An aquarium filtration system is provided which includes an assembly of coaxial tubes within an aquarium which draws water through a modified conventional under-gravel filtration system, and communicates the initially filtered water to a fine-sand filter assembly located in a separate tank below the aquarium. The fine-sand filtration system utilizes a holding container which sprays water over fine sand, the filtered water then collecting within the tank. The filtered water in then pumped upwards through the innermost tube of the coaxial tube assembly and returned to the aquarium. A water conduit, which surrounds the water supply tube, extends upwardly to the desired water level of the aquarium, and is axially adjustable to vary the water level. A casing surrounding the water conduit has an open bottom and allows water from the under-gravel filtration system to pass upwardly to the top of the water conduit. In operation, water filters down through the gravel of the aquarium, then up around the water conduit within the casing, and then down through the water conduit to the fine-sand filter system, to then be recirculated back to the aquarium.
The filtration system is designated generally at 10 and includes a coaxial tube assembly 12 extending upward from the bottom of an upper tank 14, and a lower filter tank assembly 16 located within a cabinet 18 (shown in FIG. 1) upon which upper tank 14 rests. Since this invention eliminates the necessity for tubes or electric cords to pass over the top edge of the upper tank 14, a cover 17 may be extended completely across the top of tank 14.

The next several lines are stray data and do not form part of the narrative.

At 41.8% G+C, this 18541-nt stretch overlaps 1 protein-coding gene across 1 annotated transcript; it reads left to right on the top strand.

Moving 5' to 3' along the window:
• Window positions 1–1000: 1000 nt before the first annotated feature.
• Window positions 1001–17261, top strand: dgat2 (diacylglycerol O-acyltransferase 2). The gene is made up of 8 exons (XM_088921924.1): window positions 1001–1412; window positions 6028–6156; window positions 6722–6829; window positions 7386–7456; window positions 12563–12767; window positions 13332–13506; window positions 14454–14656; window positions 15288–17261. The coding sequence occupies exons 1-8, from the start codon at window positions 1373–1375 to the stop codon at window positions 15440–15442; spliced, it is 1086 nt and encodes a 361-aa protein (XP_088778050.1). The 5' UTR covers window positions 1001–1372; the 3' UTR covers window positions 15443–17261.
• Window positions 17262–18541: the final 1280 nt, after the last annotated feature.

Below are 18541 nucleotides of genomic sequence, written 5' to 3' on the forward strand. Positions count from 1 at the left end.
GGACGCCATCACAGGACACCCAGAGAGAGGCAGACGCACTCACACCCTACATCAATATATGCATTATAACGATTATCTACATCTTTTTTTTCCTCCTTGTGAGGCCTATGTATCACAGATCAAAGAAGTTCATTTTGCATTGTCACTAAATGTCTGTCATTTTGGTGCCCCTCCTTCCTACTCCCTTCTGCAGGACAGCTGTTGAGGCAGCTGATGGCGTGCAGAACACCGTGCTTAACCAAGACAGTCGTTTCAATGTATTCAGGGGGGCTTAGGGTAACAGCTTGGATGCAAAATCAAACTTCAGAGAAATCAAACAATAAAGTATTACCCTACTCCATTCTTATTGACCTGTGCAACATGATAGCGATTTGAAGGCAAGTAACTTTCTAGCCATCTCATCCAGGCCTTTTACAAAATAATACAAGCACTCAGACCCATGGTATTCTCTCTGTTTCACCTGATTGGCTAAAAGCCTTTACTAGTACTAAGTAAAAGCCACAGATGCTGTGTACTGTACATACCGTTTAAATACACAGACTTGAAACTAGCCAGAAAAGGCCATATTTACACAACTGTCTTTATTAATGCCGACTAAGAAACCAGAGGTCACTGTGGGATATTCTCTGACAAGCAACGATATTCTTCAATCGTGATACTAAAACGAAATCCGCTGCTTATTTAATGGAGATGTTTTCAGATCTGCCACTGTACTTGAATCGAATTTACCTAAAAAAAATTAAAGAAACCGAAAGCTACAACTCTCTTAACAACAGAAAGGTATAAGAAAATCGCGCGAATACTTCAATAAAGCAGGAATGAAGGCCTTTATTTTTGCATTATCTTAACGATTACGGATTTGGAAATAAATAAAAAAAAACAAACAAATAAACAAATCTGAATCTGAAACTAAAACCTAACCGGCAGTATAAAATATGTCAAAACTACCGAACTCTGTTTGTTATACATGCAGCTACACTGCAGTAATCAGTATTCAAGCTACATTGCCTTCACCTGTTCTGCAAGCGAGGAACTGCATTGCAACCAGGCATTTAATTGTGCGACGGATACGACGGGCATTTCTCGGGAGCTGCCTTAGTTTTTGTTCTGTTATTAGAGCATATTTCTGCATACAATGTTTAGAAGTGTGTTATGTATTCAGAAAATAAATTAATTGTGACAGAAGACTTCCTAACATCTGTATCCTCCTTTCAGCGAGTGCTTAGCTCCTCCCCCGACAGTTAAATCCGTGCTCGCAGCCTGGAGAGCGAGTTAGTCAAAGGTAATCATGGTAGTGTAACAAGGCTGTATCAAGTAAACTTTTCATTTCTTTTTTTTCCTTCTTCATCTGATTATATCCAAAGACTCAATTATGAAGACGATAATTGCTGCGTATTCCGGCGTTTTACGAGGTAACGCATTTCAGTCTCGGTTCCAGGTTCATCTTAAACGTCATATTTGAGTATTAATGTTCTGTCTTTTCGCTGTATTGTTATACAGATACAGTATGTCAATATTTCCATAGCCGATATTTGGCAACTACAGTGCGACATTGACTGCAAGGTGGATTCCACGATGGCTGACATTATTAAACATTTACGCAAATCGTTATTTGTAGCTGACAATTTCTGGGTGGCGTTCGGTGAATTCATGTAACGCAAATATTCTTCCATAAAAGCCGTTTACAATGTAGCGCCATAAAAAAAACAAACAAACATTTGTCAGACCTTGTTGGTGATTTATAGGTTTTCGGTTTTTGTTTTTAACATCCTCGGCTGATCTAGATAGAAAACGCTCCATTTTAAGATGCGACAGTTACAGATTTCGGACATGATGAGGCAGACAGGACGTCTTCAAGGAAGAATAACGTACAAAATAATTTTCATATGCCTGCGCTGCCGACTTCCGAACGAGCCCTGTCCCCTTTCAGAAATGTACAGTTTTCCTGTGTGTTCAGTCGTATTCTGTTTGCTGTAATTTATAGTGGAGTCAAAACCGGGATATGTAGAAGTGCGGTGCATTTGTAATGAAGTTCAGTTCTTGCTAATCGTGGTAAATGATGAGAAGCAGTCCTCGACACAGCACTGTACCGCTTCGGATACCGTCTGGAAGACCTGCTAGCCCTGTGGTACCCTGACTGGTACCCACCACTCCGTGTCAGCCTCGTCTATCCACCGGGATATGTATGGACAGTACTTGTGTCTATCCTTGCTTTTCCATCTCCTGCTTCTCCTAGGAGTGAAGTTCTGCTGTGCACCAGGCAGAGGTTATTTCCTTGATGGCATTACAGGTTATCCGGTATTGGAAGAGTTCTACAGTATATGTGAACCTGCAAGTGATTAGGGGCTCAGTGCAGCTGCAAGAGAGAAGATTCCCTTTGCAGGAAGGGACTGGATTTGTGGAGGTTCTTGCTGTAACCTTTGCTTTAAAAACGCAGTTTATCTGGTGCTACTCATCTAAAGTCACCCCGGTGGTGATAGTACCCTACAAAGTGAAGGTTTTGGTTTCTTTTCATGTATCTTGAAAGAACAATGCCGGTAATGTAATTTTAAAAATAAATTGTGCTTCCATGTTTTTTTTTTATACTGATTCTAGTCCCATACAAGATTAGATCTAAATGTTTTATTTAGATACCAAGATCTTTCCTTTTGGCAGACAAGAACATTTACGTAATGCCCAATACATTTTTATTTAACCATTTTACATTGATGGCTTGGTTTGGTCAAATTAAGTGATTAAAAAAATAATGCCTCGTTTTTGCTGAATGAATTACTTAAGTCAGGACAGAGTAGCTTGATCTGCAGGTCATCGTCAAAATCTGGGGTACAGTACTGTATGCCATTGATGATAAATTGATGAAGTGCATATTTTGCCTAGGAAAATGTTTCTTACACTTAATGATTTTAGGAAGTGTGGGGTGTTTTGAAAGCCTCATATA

Referring now to FIGS. 2, 3 and 4, it can be seen that coaxial tube assembly 12 includes five separate tube components: a clean water supply tube 20; a larger diameter water conduit 22 which is axially slidable within a sleeve 24; and a cylindrical outer casing 26 mounted within a collar 27. The clean water supply tube 20 is the innermost tube of coaxial tube assembly 12. Tube 20 is connected at its lower end to the outlet port 28a of a water pump 28 and extends vertically upward through an aperture 30 in the floor of upper tank 14. Tube 20 extends nearly to the top of upper tank 14, and supplies clean filtered water to the aquarium.
Water conduit 22 is closed at its lower end, and has an aperture 23 through which water supply tube 20 is slidably journaled. Conduit 22 has an interior diameter larger than tube 20, such that an annular passage 32 is formed around tube 20. Conduit 22 is slidably journaled through sleeve 24 for up and down movement.
Sleeve 24 has an exterior diameter substantially equal to the diameter of aperture 30 in upper tank 14, and extends therethrough upwardly into upper tank 14. Sleeve 24 is sealed against the floor of upper tank 14 and slidably contains conduit 22.
Casing 26 has an inside diameter larger than the outside diameter of sleeve 24, such that an annular passage 34 is formed around sleeve 24. A top 26a on the upper end of casing 26 extends outwardly beyond the outside diameter of casing 26, and has a lip 26b depending from its circumference. Water supply tube 20 extends through an aperture 36 in top 26a, and expels filtered water into upper tank 14.
Ports 38 are located in the wall of casing 26 adjacent its top and above the desired water level (designated at 40) in the aquarium. The purpose of ports 38 will be discussed in more detail below. The lower end of casing 26 is slidably journaled within collar 27, which is mounted to a conventional gravel support member 29. An interiorly directed lip 27a on the lower end of sleeve 27 holds casing 26 above the bottom of tank 14 such that water filtered through under-gravel support member 29 may enter annular passage 34.